April 7, 2006

Mt Hopetoun

Brandon Lee

Introduction

After a night of frantic shopping and packing, I managed to wake with enough time to down a bowl of nutri-grain before leaving to pick up Brendan. Departing from Launceston, we headed south for a four day frolic in Tasmania's remote south-west. It was to be a TAS.SAT first, climb Mt Hopetoun, a 4 point start to a new year.

A late start

We arrived at the start of the walk at 5:00pm. Normally this trip would take four hours, but we encountered car troubles and it took ten! Despite this set back, we started walking. At least four hours of daylight remained.
The target was South Cracroft, we made it in three hours. Two other hikers where camped there also. They where on a fourteen day trip over Federation Peak to Melaleuca.

First camp to part way up the lead

At a reasonably early start we headed for the West Cracroft and the old VMTC camp where we were to find the old track, but having no luck finding the ford used to cross over the river, we crossed on a log and left our excess gear hidden behind an old myrtle stump, ie: tent, last days food, extra clothing, etc. We then bashed our way through th scrub till we found the old track, which was in surprisingly in good condition. We followed this track for about two kilometers before we decided to leave the track and cut across on to Lancaster Lead, a long easy ridge that runs from the valley right up to the base of the mountain. From where we stood, on an open section looking across at the lead, it didn't look too bad, a bit of scrubby forest but nothing too major. How Wrong We Were! Over an hour and a lot of lost energy later, two tired trekkers looked back at what they had just come through from their vantage point on the Lead. If only we could have seen it from this angle before.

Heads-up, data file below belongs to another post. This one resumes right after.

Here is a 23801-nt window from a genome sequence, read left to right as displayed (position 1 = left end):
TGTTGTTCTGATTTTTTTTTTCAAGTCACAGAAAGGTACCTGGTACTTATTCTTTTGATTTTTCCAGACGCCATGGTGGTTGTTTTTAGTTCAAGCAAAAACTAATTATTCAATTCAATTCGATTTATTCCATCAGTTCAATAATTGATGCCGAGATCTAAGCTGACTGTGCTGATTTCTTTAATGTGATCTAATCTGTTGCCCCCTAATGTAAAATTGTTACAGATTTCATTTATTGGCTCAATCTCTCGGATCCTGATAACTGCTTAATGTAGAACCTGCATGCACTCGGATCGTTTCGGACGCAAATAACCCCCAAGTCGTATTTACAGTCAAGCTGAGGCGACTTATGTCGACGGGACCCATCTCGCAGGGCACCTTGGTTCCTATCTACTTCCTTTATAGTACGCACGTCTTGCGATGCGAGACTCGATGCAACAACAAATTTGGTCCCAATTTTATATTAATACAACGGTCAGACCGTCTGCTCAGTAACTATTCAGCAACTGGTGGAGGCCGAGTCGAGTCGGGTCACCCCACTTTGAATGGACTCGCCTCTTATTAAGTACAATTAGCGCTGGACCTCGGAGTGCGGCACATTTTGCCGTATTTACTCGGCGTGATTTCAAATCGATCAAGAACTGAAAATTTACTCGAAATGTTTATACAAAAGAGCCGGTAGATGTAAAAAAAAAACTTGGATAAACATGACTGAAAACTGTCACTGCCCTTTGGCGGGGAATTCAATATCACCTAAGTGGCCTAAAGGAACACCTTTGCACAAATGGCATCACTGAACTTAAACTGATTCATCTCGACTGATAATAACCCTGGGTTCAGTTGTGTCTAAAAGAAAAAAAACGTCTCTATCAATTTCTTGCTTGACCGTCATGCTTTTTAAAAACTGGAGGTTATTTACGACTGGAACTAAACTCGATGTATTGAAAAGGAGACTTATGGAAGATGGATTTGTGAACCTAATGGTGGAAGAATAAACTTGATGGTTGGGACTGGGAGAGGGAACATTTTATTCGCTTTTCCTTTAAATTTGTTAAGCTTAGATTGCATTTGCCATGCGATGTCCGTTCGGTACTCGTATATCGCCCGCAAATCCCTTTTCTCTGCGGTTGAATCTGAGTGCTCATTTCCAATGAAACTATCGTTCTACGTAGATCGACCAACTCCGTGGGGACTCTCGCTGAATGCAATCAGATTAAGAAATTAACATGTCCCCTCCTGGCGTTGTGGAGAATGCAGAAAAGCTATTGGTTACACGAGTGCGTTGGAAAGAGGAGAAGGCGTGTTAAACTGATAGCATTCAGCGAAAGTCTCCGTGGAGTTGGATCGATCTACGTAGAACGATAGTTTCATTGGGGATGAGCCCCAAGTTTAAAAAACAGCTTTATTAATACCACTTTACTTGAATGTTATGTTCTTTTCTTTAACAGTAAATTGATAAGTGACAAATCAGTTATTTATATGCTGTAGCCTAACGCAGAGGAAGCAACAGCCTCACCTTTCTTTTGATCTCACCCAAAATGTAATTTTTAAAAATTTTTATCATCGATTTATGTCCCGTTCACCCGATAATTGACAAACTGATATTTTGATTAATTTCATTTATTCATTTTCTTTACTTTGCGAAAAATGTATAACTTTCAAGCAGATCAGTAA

We continued on up the Lead as the sky started to cry, giving us no hope of a nice night out under the stars. We came to the end of the easy walking on the lead and wondered whether to keep going or call it a day, we had to toss up between more scrub-bashing with full packs, or sleeping with snakes as we had just seen a couple of white lip whip snakes in the last 60 metres. The scrub didn't look nice so we decided to set ourselves up for a long night as it was only about 4:00pm.
After quickly changing into our dry set of thermals we slid into the warmth of our sleeping bags, protected from the wetness by Gor-Tex bivvy bags. I started reading the book I had bought to inspire me, Joe Simpsons 'This Game Of Ghosts' whilst Brendan shuffled uncomfortably, trying to get into a position that didn't hurt but gave up after about two hours and began cooking our tea. Having eaten we pulled the bags back over our heads and let the Pat, Pat, Pat of the falling rain put us to sleep.

The Summit

A clear morning and an early start saw us on our way, pushing through copious amounts of Boughrah and Cutting Grass and scrambling over and under fallen trees, slipping with every second step on the steep ground, with the state of the fallen trees such that we lost the pad after just some fifty or sixty metres. We came out on top of the first high point, it had been hard work, but the worst was yet to come.
"If Maurice was here he'd keep on going til the turn around time..." Brandan said "we should at least try". I had almost given up, I had the burn in my forearms that you get when you've been hanging on for too long, trying to summon up the energy for that final move to safety. We had spent the best part of an hour clambering up an invisible cliff, invisible in the sense that this seemingly almost vertical drop was covered in hanging Boughrah so that we couldn't even tell there was rock behind it. We were dreading the thought of comming back down. Eventually we made it to the rock band at the base of the steep ridge leading up towards the summit plateau where we found a little respite from the grueling challenge that now thankfully lay below us. We were now back on a pad and making good progress towards the summit.